The consumer watchdog group said Wednesday that Starkey Spring Water had “worrying levels of arsenic,” ranging from 9.49 to 9.56 parts per billion. Federal regulations limit the amount of arsenic to 10 parts per billion, although Consumer Reports has been pushing for it to be reduced to 3 parts per billion for safety and health reasons.
While drinking a single bottle of the internal brand is not harmful, regular consumption of “even small amounts of heavy metals for long periods of time increases the risk of cardiovascular disease, certain cancers, and lower IQ scores in children” , Consumer Reports said.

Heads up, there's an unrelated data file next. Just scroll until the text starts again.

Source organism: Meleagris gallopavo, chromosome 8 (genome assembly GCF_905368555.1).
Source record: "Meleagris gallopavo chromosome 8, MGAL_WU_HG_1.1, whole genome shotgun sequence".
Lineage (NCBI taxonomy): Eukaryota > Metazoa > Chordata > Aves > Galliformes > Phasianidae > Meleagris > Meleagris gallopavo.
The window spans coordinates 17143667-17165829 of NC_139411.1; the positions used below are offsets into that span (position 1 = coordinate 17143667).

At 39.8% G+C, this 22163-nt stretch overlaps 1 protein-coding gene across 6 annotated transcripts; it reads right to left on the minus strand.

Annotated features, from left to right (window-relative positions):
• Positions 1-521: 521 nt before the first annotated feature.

In response, Whole Foods said Starkey water meets “all FDA requirements and fully meets FDA standards for heavy metals.”
“Beyond the annual tests required by an FDA-certified laboratory, we have a third-party accredited laboratory test on every production of water before it is sold,” a Whole Foods spokesperson said in a statement to CNN Business.
Consumer Reports also tested 45 other brands of bottled water and found that they had “undetectable amounts of arsenic, showing that lower levels are feasible.”
It is the second time that Starkey Spring Water has been criticized by Consumer Reports in the past two years. The group discovered similar levels of arsenic in the products last year and said it was the only brand that proved to exceed the 3-part-per-trillion level of arsenic.
The water, which is also sold on Amazon, has been the subject of a class action lawsuit in 2019 for its health labeling.